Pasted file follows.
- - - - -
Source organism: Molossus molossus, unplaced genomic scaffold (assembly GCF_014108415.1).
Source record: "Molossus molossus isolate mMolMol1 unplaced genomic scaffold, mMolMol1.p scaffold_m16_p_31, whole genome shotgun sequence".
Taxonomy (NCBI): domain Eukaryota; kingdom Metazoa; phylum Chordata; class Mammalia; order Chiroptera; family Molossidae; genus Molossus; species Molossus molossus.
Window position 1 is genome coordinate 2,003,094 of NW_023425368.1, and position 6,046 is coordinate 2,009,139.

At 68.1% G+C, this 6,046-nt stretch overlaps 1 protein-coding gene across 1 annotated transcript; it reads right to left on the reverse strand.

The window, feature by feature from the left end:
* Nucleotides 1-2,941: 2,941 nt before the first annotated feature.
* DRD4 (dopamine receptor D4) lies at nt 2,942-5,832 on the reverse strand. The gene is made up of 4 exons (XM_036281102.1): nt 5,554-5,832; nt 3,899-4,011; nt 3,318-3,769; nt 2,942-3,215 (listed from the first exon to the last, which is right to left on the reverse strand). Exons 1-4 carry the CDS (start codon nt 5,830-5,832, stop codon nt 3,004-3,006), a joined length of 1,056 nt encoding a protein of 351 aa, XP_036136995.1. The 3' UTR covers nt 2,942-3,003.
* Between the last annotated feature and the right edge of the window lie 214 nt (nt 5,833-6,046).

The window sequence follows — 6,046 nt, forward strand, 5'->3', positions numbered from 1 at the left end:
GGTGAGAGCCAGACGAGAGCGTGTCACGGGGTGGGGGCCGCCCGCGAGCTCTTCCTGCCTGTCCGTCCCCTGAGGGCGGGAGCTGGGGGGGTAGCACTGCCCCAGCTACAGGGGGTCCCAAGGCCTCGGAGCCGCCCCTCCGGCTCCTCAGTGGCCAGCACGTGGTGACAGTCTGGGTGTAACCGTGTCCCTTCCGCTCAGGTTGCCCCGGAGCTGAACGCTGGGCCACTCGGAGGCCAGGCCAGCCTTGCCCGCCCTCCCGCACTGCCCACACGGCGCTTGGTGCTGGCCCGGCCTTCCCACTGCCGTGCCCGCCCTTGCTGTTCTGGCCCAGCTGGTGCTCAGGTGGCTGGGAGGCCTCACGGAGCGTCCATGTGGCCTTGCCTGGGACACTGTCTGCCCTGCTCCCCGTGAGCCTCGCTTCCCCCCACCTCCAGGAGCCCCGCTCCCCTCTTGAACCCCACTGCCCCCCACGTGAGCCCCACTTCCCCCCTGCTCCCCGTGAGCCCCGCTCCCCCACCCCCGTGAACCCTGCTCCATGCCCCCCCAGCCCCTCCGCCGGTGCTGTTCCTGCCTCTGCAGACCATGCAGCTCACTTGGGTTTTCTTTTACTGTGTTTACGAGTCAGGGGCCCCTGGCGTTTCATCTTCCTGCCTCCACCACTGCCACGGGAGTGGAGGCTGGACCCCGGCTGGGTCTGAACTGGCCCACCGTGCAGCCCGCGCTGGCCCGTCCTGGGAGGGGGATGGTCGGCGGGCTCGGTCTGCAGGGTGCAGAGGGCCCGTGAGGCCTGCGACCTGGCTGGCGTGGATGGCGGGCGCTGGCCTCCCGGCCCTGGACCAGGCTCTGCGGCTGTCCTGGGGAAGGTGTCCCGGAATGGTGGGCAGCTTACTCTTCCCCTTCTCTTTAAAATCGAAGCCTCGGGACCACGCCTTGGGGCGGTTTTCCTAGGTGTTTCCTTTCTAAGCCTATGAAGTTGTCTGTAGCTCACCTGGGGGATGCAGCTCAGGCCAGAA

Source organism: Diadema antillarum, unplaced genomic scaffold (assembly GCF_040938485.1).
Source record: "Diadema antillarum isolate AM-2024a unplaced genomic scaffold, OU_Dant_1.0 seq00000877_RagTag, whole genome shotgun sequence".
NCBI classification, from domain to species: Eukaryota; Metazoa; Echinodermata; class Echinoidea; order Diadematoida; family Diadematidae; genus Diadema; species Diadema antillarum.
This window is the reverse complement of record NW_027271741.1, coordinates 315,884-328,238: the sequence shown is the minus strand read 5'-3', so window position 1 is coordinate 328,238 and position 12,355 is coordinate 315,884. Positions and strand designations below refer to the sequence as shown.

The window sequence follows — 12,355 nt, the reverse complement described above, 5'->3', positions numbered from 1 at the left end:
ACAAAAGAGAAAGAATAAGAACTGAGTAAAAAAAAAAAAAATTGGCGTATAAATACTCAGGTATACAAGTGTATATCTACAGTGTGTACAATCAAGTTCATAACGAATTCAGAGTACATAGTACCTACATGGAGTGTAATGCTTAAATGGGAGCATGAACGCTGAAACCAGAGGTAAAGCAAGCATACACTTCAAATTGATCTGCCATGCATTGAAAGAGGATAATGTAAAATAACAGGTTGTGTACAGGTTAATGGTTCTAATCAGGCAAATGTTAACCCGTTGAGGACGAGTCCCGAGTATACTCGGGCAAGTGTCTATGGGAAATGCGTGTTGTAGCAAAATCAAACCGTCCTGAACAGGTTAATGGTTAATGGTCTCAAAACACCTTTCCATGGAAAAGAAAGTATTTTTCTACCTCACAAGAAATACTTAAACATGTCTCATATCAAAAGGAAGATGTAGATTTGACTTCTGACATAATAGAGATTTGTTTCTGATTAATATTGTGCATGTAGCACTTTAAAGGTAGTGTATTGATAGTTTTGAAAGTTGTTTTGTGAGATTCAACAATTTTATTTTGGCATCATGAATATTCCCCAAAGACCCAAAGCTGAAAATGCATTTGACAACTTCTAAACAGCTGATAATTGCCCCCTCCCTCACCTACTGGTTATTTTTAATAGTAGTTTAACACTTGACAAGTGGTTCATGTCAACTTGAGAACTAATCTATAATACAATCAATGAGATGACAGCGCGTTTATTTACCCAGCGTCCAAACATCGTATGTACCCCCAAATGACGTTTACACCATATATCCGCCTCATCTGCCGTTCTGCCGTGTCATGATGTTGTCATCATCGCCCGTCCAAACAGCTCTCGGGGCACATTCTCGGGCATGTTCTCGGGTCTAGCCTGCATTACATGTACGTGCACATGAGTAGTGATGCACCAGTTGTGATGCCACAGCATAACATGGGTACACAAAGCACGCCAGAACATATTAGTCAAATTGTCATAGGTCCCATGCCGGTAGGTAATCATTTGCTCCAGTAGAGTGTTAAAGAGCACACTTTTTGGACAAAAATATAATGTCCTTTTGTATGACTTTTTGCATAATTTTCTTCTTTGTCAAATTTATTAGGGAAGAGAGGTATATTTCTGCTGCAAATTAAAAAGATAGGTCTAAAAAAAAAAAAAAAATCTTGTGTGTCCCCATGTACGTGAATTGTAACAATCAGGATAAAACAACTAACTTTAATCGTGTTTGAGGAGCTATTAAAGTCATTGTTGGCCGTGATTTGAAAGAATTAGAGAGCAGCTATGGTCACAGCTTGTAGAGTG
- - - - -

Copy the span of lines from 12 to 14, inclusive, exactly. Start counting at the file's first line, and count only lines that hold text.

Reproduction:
Source organism: Diadema antillarum, unplaced genomic scaffold (assembly GCF_040938485.1).
Source record: "Diadema antillarum isolate AM-2024a unplaced genomic scaffold, OU_Dant_1.0 seq00000877_RagTag, whole genome shotgun sequence".
NCBI classification, from domain to species: Eukaryota; Metazoa; Echinodermata; class Echinoidea; order Diadematoida; family Diadematidae; genus Diadema; species Diadema antillarum.